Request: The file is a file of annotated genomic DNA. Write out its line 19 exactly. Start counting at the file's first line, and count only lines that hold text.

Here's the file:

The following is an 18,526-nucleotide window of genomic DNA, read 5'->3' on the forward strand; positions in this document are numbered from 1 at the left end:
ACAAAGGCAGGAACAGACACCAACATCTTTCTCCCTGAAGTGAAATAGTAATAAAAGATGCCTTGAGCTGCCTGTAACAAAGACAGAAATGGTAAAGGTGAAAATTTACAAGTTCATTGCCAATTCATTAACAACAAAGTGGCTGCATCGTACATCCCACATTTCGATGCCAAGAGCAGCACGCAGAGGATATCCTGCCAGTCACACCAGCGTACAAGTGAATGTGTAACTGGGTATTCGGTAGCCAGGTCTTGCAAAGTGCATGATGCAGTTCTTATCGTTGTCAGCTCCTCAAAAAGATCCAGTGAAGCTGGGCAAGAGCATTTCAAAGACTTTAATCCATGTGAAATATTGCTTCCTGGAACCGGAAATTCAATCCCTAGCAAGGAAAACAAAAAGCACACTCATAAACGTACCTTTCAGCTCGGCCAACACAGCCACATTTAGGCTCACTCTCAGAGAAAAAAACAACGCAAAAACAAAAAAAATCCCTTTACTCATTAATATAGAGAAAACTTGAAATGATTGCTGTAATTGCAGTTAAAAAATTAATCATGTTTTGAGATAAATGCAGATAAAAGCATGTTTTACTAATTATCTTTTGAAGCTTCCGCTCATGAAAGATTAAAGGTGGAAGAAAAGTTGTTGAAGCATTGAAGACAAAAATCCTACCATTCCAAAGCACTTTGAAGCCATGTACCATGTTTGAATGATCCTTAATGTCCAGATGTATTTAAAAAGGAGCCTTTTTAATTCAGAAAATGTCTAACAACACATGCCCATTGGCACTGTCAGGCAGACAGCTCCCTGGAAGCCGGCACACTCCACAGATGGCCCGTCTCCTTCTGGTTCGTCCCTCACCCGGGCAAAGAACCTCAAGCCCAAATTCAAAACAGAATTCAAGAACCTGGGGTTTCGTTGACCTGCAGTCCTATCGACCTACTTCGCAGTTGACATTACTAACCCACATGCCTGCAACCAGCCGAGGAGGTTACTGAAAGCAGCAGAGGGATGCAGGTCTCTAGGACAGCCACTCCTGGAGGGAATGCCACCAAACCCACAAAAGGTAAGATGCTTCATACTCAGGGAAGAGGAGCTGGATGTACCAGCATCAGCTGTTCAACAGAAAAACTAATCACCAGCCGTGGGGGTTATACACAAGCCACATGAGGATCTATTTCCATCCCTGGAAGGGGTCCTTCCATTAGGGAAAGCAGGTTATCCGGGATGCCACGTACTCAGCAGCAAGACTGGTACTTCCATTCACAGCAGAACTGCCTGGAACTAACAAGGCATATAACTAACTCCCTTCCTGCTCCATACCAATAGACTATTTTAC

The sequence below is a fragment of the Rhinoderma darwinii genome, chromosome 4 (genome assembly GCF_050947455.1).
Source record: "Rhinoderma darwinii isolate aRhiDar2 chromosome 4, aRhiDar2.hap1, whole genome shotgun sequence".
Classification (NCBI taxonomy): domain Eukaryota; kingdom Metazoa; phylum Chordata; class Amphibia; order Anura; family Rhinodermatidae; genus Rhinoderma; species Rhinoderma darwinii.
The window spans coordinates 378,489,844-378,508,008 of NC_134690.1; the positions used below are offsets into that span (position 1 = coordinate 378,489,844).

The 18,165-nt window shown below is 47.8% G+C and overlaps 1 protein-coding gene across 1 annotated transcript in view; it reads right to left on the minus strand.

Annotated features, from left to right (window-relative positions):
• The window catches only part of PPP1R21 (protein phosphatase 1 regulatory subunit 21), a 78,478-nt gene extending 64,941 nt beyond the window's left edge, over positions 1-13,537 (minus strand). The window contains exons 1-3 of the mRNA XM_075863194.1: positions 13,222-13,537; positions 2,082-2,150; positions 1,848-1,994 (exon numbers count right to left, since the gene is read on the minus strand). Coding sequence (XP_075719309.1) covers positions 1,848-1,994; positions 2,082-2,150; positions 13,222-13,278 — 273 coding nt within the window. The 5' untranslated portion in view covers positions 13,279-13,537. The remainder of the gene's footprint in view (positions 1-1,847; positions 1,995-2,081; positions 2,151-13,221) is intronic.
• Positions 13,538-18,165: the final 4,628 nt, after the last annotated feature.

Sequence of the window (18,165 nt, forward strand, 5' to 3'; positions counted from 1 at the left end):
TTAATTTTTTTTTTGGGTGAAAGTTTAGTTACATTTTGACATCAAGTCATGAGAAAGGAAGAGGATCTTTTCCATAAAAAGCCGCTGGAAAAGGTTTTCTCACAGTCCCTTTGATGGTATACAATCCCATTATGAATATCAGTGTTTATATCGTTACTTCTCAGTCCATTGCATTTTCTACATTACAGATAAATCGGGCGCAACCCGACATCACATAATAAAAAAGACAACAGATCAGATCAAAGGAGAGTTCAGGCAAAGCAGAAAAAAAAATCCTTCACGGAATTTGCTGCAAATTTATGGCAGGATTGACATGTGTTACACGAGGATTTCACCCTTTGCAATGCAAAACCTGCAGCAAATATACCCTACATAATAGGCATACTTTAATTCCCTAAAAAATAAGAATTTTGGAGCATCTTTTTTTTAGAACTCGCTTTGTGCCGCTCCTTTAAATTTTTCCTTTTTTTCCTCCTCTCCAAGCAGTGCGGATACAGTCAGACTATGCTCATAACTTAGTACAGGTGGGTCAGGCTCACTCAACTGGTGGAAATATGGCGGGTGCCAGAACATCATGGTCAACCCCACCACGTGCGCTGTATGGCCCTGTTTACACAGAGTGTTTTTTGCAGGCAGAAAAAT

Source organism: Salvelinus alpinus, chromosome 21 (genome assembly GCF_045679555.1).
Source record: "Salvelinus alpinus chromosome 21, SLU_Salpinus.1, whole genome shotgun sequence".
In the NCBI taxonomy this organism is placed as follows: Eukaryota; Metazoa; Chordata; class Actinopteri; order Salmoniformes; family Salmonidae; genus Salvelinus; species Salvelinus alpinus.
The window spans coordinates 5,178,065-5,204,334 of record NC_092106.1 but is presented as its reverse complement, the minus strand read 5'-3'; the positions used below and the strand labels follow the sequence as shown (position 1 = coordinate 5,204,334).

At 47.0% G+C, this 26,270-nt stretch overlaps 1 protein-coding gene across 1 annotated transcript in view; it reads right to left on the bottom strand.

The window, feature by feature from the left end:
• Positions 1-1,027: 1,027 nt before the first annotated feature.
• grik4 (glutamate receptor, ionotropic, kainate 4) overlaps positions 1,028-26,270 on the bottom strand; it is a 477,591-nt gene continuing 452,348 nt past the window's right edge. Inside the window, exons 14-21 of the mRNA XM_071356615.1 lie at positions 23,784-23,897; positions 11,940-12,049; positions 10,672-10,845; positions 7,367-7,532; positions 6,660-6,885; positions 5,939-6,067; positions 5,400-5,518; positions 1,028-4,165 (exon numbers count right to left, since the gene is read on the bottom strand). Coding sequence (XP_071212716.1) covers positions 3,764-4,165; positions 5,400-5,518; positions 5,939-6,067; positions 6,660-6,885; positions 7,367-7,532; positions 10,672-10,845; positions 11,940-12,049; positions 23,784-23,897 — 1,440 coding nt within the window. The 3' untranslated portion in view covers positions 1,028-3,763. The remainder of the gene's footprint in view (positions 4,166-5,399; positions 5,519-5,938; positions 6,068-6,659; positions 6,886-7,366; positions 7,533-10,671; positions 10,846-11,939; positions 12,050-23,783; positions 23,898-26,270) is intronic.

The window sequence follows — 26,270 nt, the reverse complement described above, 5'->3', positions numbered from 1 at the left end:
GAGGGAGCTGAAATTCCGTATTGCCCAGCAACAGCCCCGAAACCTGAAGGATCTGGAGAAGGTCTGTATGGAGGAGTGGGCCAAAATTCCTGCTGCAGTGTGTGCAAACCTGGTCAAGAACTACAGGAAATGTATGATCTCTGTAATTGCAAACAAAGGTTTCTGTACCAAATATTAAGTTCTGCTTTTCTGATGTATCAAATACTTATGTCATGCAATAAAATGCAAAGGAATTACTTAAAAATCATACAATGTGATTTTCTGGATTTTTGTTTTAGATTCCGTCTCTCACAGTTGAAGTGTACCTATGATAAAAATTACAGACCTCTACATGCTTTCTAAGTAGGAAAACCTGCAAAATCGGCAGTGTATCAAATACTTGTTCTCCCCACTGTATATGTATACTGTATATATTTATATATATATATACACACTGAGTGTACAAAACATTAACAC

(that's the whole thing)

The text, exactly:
• Positions 1-1,027: 1,027 nt before the first annotated feature.